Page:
This will be a tough act to follow, but I’m going to start this blog by including my review of Unbroken, by Laura Hillenbrand. This is a review I actually put on my personal blog, but I can’t think of a better way to christen this site than by talking about this incredible book. The following is my review from December 4, 2011:
Of all the books I’ve read this year–some for my book club and some for pure enjoyment–the best of the bunch is Unbroken, by Laura Hillenbrand. As I told my mom while describing this book, “Whatever you’re reading right now, this is better.”
Laura Hillenbrand, who is also the author of Seabiscuit, suffers from a debilitating form of CFS (Chronic Fatigue Syndrome,) which forces her to stay at home most of the time. She’s devoted the last 7 years to researching Unbroken, including conducting about 50 interviews with its subject, Louis Zamperini.
Louis Zamperini, who, at the time the book was written, was a spry 94 year old, has lived a life few of us can imagine–partly of his own doing, like competing in the 1936 Olympics– and partly as a victim of circumstance. The circumstances that were not of his choosing happened while he was a bombadier during WWII. The plane he was in was shot down, and the 3 survivors drifted for 47 days until being picked up by the Japanese.
What followed then was 2 years in 2 different POW camps in conditions beyond our imagination. What made the conditions even worse was a particularly sadistic guard, nicknamed “The Bird,” who singled Louis out and attempted to victimize him in every way possible. The army’s pursuit of this guard after the war ended is another element that makes this book so captivating.
I say “attempted,” because one of the interesting things that the book focuses on is the issue of dignity vs humiliation. The authoress describes the importance of dignity in ways I’ve never read before, making it a thing as tangible and necessary to existence as food or air. In other words, no matter how bad the conditions are, you are only a victim if you allow yourself to be.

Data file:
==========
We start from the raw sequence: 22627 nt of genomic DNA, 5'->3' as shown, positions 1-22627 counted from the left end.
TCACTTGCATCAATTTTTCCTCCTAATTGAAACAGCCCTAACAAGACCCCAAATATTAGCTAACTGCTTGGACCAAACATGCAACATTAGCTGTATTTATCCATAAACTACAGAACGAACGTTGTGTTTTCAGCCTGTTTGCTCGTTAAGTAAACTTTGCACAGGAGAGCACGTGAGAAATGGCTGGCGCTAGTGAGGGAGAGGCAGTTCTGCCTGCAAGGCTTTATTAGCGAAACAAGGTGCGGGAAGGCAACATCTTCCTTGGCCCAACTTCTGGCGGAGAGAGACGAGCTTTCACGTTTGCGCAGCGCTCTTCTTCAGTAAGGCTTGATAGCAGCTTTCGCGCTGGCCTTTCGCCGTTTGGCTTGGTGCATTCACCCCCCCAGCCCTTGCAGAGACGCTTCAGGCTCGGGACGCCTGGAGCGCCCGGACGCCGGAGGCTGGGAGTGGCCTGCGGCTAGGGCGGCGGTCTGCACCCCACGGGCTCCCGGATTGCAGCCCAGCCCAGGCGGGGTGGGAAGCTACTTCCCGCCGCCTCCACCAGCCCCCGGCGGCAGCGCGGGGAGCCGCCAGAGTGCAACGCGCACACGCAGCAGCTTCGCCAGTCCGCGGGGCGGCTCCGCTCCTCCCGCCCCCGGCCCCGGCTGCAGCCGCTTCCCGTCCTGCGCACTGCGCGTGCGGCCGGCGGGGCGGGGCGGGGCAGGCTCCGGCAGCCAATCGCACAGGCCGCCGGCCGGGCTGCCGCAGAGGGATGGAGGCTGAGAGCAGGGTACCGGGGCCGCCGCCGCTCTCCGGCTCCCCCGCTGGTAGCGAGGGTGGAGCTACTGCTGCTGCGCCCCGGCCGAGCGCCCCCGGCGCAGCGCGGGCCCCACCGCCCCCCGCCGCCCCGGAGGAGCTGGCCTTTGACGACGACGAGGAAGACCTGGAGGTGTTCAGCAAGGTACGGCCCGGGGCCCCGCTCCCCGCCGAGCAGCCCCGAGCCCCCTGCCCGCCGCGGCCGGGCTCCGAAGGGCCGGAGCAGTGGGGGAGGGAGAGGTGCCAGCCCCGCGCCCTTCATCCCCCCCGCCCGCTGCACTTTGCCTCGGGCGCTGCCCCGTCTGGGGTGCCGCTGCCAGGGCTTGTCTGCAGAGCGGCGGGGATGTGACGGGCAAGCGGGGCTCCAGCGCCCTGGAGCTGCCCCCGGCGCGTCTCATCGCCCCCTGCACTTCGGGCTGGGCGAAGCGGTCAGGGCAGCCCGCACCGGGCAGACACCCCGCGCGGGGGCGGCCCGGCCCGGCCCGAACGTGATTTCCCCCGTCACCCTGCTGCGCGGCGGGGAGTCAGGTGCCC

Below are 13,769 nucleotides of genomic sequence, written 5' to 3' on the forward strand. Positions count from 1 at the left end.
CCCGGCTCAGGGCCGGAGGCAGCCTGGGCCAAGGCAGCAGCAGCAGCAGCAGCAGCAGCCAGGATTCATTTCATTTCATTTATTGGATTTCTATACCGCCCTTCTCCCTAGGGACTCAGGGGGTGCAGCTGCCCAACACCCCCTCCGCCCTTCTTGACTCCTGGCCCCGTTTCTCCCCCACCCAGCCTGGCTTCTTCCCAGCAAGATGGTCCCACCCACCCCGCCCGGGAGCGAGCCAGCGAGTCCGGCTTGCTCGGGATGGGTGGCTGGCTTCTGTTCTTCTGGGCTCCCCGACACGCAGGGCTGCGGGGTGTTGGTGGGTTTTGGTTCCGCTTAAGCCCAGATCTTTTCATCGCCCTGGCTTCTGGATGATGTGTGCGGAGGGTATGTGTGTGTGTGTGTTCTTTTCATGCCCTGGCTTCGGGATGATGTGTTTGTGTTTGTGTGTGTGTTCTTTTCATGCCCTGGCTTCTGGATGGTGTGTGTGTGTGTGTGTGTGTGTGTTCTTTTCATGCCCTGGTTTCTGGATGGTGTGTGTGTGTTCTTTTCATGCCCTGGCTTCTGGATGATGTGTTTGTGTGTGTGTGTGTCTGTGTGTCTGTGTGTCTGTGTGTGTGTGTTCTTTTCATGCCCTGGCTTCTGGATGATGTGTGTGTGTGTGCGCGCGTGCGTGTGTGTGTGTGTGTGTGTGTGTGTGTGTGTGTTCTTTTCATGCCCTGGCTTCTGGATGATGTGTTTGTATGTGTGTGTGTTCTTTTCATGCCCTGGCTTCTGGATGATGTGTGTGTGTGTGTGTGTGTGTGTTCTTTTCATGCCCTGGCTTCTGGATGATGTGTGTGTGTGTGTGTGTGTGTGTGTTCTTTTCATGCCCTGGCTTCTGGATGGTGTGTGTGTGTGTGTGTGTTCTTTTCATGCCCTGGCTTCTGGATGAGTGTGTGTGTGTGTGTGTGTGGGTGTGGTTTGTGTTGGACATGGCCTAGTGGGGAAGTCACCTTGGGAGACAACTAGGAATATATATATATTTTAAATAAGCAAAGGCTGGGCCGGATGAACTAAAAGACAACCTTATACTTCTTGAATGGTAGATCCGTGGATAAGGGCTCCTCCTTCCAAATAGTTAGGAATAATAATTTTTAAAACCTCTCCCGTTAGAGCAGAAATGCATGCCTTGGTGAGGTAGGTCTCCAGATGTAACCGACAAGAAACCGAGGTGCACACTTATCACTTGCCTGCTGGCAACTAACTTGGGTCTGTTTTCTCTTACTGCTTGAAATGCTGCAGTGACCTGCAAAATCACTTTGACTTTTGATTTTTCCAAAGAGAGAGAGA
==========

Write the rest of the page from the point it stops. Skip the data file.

Even if you know the basics of the story, there is something else that makes it worth reading, and that is the series of odd coincidences that seemed to pop up here and there throughout Louis’s life, and usually during his darkest moments. I don’t want to give too much away, but these oddities certainly make the story even more compelling.
For those with weak stomachs who may be worried about the book’s portrayal of war violence, I would say this: It is “realistic,” but not “gratuitous.” In other words, the authoress tells things as they happened, but doesn’t overdo it.
The important thing to remember about this book is that not only is this a story of “Survival,” but also of “Resilience and Redemption,” just as the tagline reads. Louis’s POW experience is definitely the grittiest part of the book, but there is so much more than that….there’s his adventurous childhood as the town rascal and thief, his foray into becoming a world-class runner, his family, his post-war trauma, and the experiences that finally brought him peace.
This is a book about a man who has experienced the full circle of life and has lived to tell about it. Laura Hillenbrand writes with such amazing quality, you feel like you’re seeing everything as it is happening.
I won’t say anymore about it, except to implore you, again, to read it. This book and its subject are treasures.